The German association of the electronics industry, VDE, has called for politicians and insurance companies to increase their engagement in IT projects on ambient assisted living (AAL). 

VDE says there is massive potential for growth in the AAL market, if the right financial incentives are put in place and regulatory and political measures taken to encourage development.

According to VDE, IT solutions that help elderly people to stay in their homes longer will be a key to reduce the medical and financial burdens of an ageing society.

The title of the new position paper is ‘Intelligent Assistance Systems for a mature society’. In the paper, VDE proposes to build up a Europe-wide AAL community to foster research projects and to promote technical standards for interoperable homecare technology.

VDE describes such technology as covering both communication technology for surveillance and electronic homecare equipment like telemonitoring for improving medical care.

To ensure broader availability of these technologies in the homes of the elderly, VDE advocates offering tax relief or other financial incentives to home owners or construction companies. The goal of the incentives would be to make it more attractive to equip new buildings with the sensors and basic IT-infrastructure components that are needed for efficient home surveillance and home monitoring.

“We also urgently need studies that are backed by insurance companies to show the financial benefits of AAL projects for the social security systems”, said Dieter Czogalla, head of the innovative social care provider “Sozialwerk St. Georg”. He is a co-author of the VDE paper.

In an interview with E-Health Europe, Czogalla stressed that if AAL could help to keep people away from nursing homes this would save social security systems at least €3000 to €3,500 per person per month – the same sum a place in a nursing home in Germany costs on average.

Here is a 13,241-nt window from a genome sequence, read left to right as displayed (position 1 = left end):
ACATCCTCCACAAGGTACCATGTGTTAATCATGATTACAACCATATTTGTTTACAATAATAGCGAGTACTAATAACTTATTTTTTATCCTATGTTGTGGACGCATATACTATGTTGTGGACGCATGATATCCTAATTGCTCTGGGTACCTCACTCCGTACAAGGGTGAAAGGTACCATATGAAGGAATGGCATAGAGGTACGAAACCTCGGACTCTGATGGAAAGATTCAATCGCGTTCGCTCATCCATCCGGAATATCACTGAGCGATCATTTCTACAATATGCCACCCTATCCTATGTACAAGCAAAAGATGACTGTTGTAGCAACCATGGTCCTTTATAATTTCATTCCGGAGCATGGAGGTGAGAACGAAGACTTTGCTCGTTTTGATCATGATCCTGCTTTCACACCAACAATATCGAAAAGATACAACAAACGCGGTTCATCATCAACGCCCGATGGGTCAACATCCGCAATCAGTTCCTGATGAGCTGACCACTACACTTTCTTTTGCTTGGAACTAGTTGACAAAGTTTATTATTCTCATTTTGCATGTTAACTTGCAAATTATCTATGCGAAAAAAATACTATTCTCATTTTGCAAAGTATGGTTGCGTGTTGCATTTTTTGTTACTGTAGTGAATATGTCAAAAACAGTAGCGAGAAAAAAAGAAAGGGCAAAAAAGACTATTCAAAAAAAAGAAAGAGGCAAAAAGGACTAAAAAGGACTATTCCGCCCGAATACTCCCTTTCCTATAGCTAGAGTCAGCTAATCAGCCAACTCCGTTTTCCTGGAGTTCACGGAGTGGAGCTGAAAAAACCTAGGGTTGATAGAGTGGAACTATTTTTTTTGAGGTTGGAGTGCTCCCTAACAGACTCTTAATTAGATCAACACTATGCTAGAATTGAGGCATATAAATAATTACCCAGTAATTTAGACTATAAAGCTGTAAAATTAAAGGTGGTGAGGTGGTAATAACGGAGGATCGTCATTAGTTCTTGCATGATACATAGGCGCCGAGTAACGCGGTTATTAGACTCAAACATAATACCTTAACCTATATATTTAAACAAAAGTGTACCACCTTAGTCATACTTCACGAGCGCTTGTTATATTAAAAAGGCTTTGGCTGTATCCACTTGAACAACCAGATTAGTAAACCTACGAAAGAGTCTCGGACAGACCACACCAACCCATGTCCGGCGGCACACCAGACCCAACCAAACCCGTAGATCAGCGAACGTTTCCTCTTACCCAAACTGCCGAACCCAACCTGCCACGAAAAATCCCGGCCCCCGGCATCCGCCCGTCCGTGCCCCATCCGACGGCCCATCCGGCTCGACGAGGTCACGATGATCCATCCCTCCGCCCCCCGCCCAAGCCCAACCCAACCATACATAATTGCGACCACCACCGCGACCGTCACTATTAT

Additional money could be saved by reducing hospital stays of chronically ill patients. As a rule of thumb, the costs of care go down 50% with telemonitoring for chronically ill patients, the authors of the paper claim.

Melanie Mora, a spokeswoman for VDE, said the association expects the market for such assistive technologies to grow massively in the coming years. She was unable though to give detailed projections about the current or future market size.

Instead she provided an outline of the numbers of potential customers. In Germany alone, the number of people at the age of 80+ will increase threefold from 3.7m today to more than 10m in 2050.

Supplementing the position paper, VDE provided the results of an expert panel that consisted of 78 out of 350 visitors of the first German AAL conference in January. On average, the experts expect that smart home products like sensor technology or video surveillance will become a mass market at some time around the year 2015.

When asked about the obstacles for AAL technology, most experts agreed that – apart from unsolved payment issues – a lack of interoperability and technical standards was the main problem that hampers a broader adoption of AAL technology. Melanie Mora said that the industry associations are working on this issue. Most visibly, a new international standard on multimedia home networks was presented just recently by the International Electrotechnical Commission (IEC 62457:2007).

This new standard aims at a better interoperability of computers, consumer electronics, mobile phones and electronic household equipment so that these components can easier be connected to home networks.

This is relevant to AAL, because networks like these can be controlled easier than individual devices. When a person with dementia, for example, leaves home, a computer could automatically check if all dangerous devices are switched off. This only works if the devices are part of a home network.

At the moment, the new IEC-standard is making its way into the national standard organisations. In Central Europe, it will be available as DIN EN 62457 later in summer.


The VDE position paper (German language only)